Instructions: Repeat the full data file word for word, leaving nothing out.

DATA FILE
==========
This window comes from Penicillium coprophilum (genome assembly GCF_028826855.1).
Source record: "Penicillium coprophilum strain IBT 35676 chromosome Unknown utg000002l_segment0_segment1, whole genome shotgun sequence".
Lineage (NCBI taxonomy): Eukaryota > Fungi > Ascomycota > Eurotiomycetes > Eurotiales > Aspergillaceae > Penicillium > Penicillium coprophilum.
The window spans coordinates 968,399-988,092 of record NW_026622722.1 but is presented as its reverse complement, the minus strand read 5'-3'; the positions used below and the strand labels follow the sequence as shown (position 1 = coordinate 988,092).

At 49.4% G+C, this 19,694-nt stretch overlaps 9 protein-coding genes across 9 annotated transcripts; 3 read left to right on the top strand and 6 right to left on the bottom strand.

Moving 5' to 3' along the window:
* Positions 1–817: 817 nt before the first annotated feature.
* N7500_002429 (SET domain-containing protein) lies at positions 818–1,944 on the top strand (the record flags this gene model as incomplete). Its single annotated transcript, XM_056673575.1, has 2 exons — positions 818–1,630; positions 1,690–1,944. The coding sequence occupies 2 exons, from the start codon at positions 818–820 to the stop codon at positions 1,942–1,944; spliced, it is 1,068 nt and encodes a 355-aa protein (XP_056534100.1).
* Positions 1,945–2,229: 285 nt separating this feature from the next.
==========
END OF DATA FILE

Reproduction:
This window comes from Penicillium coprophilum (genome assembly GCF_028826855.1).
Source record: "Penicillium coprophilum strain IBT 35676 chromosome Unknown utg000002l_segment0_segment1, whole genome shotgun sequence".
Lineage (NCBI taxonomy): Eukaryota > Fungi > Ascomycota > Eurotiomycetes > Eurotiales > Aspergillaceae > Penicillium > Penicillium coprophilum.
The window spans coordinates 968,399-988,092 of record NW_026622722.1 but is presented as its reverse complement, the minus strand read 5'-3'; the positions used below and the strand labels follow the sequence as shown (position 1 = coordinate 988,092).

At 49.4% G+C, this 19,694-nt stretch overlaps 9 protein-coding genes across 9 annotated transcripts; 3 read left to right on the top strand and 6 right to left on the bottom strand.

Moving 5' to 3' along the window:
* Positions 1–817: 817 nt before the first annotated feature.
* N7500_002429 (SET domain-containing protein) lies at positions 818–1,944 on the top strand (the record flags this gene model as incomplete). Its single annotated transcript, XM_056673575.1, has 2 exons — positions 818–1,630; positions 1,690–1,944. The coding sequence occupies 2 exons, from the start codon at positions 818–820 to the stop codon at positions 1,942–1,944; spliced, it is 1,068 nt and encodes a 355-aa protein (XP_056534100.1).
* Positions 1,945–2,229: 285 nt separating this feature from the next.